Navigating a storm that threatens American biotechnology

David Beier
7 min readAug 26, 2022

The passage of the Inflation Reduction Act last week is an important milestone in the history of American biotechnology. I’ve been honored to participate in that history from a variety of perspectives: White House adviser, congressional staff, senior biotech executive, public company board member, lawyer, and venture capital investor.

Those experiences shape the lens through which I view the industry’s evolution and its future. Over the past four decades, our freedom to innovate has been underpinned by — and helped create — a marketplace that was open enough to fully reward risk-taking investors devoting capital to cutting edge science. And so I am disappointed by the new law’s price-setting provisions and market distortions. But I remain optimistic about the ability of modern bioscience to deliver new treatments and cures.

The arc of the industry’s progress bends toward access and availability to new medicines for patients. Going forward, modest changes to these new regulations can ensure that progress continues. In the 1980s, the early days of my career, there was no viable domestic process for enforcing process patents and no international standard for protecting pharmaceutical innovation. Patent life was shortened by a slow, unfocused regulatory review process. No meaningful generic drug industry existed, and inventors faced uncertainty in enforcing patents. Medicare had no drug benefit, meaning seniors and the disabled were often denied access to life-saving therapies.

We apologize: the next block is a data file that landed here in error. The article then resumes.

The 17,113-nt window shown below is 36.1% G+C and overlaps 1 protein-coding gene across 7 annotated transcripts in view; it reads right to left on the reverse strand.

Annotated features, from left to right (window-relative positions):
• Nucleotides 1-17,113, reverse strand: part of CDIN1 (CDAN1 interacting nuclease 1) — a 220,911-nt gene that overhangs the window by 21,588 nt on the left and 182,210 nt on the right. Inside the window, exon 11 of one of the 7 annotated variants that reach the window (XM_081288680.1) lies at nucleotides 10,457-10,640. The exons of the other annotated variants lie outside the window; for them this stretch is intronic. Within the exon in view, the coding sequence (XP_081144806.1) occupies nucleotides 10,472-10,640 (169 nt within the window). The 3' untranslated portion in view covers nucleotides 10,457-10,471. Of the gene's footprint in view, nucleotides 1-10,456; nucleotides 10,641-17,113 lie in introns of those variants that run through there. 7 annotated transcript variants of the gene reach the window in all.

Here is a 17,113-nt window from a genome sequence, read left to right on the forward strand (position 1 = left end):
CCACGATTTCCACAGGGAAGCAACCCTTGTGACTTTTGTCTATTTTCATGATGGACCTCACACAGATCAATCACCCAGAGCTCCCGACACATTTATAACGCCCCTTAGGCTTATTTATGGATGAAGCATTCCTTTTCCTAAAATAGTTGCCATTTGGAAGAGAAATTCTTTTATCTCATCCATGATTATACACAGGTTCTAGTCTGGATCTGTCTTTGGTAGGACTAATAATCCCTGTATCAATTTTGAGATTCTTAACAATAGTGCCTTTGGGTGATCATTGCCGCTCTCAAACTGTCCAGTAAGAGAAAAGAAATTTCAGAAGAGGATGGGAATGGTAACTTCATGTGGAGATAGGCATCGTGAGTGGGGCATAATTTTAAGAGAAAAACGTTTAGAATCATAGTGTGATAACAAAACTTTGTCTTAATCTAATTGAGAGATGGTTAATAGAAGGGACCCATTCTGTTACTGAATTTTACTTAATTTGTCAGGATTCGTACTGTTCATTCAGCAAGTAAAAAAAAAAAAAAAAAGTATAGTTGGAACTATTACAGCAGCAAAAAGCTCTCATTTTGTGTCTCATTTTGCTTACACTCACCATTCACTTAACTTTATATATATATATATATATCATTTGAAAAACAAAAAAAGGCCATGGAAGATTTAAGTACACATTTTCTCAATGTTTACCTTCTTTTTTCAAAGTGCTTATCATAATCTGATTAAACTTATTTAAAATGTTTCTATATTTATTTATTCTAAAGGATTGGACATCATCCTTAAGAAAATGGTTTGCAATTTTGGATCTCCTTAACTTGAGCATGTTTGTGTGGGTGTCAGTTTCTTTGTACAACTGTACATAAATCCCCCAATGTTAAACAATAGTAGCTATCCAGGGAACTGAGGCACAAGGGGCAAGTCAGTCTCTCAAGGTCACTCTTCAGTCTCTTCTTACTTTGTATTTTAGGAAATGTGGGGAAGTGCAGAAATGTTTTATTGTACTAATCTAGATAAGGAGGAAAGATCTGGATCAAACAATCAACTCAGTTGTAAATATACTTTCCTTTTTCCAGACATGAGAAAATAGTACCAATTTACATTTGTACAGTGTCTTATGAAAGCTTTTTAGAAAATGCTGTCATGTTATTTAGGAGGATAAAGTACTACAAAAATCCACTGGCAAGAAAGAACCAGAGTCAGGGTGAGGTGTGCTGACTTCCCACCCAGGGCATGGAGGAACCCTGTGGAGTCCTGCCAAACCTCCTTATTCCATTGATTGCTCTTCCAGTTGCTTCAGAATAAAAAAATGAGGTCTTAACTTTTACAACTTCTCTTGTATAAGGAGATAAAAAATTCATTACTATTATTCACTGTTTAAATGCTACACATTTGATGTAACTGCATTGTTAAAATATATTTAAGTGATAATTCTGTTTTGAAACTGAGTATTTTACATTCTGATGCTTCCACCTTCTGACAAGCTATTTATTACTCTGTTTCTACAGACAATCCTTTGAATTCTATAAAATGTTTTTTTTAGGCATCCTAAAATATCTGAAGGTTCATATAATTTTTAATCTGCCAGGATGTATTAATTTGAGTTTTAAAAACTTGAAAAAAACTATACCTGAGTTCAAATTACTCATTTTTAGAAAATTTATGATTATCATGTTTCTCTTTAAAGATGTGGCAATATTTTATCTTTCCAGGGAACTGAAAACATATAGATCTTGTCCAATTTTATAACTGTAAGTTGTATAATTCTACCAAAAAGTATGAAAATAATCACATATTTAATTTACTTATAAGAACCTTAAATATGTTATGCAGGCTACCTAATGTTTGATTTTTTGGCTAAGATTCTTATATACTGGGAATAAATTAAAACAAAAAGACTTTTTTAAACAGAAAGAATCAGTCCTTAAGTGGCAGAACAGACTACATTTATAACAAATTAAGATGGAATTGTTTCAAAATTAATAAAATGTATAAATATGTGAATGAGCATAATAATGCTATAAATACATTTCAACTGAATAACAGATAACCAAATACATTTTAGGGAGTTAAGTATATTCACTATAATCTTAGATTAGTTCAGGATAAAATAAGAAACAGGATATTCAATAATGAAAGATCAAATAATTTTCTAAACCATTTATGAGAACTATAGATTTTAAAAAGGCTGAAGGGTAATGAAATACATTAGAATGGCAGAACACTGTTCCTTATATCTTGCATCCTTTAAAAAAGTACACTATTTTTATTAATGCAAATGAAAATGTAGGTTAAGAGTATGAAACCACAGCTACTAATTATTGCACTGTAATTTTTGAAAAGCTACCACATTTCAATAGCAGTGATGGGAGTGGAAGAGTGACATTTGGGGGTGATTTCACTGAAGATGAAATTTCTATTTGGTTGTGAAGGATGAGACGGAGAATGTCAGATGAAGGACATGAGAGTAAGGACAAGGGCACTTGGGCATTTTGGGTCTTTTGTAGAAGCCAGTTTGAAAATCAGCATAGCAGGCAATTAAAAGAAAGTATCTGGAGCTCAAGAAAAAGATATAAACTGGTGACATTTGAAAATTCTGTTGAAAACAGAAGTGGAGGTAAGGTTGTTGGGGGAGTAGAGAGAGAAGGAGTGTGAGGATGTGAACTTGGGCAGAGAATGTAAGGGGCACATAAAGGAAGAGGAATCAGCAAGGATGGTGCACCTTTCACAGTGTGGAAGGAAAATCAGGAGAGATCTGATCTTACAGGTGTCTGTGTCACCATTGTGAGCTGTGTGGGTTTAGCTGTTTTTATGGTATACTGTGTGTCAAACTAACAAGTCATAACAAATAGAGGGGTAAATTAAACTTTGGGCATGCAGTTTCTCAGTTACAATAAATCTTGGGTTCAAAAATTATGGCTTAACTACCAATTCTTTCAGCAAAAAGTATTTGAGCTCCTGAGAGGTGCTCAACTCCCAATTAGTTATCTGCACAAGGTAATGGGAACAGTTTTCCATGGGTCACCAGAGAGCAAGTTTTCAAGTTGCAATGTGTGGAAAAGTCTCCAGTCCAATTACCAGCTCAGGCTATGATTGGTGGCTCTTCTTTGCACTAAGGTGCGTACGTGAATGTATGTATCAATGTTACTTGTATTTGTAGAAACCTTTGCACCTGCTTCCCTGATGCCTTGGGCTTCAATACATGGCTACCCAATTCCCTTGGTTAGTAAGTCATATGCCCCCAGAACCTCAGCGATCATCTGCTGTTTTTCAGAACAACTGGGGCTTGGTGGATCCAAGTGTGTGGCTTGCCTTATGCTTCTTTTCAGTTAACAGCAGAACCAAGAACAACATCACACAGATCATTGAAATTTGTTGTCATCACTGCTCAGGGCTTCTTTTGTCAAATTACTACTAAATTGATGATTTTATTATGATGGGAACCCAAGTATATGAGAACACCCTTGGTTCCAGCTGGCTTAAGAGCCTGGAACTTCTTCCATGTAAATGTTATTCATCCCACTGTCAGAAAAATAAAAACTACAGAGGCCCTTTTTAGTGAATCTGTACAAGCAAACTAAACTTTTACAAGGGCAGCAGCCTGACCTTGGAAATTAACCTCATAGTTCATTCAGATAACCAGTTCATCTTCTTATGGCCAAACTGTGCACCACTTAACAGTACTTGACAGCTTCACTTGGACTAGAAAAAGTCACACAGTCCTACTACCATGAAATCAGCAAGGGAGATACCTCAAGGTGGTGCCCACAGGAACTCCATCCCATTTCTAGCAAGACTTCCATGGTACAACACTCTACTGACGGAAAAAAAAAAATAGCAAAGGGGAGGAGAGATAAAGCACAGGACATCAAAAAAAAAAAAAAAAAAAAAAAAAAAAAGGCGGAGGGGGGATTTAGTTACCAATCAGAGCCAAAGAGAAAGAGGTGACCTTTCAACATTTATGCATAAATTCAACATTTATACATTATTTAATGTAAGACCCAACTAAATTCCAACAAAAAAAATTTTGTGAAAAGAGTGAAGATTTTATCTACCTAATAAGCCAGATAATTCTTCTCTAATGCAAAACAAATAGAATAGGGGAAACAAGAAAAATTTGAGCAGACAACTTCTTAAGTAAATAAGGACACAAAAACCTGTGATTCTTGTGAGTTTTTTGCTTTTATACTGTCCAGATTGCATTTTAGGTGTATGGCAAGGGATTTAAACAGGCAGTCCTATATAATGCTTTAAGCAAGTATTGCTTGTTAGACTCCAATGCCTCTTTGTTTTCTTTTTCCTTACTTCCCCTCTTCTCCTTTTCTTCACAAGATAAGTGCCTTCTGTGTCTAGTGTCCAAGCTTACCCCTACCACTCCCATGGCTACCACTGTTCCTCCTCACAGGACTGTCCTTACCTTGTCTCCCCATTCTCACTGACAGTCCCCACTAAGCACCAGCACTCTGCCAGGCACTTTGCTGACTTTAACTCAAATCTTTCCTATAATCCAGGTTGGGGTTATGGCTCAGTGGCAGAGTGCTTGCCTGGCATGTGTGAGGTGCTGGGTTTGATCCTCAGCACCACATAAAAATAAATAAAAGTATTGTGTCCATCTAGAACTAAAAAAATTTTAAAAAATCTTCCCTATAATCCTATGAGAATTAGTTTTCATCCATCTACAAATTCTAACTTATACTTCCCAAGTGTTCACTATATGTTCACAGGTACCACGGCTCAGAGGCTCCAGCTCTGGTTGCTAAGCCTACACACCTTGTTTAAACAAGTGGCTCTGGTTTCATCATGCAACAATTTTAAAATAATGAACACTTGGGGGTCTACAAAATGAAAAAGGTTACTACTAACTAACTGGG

Over the intervening years, elected officials of both parties — from presidents to members of Congress — have helped nurture a uniquely important American asset. The result: American leadership in the bioscience sector is unquestioned and unchallenged. What was an infant industry at the start of my career is now one of the largest private sector employers in several states and regions. There are five main reasons for this success story.

Support for Basic Research

The first key to this success has been public policy support for basic science research. That research occurs in the private sector, supported by tax credits; at universities and independent labs, encouraged by public-private partnerships; and at the National Institutes of Health…

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David Beier

Managing Director, Bay City Capital, San Francisco, CA. Previously Chief Domestic Policy to Vice President Al Gore. Senior corporate officer DNA and Amgen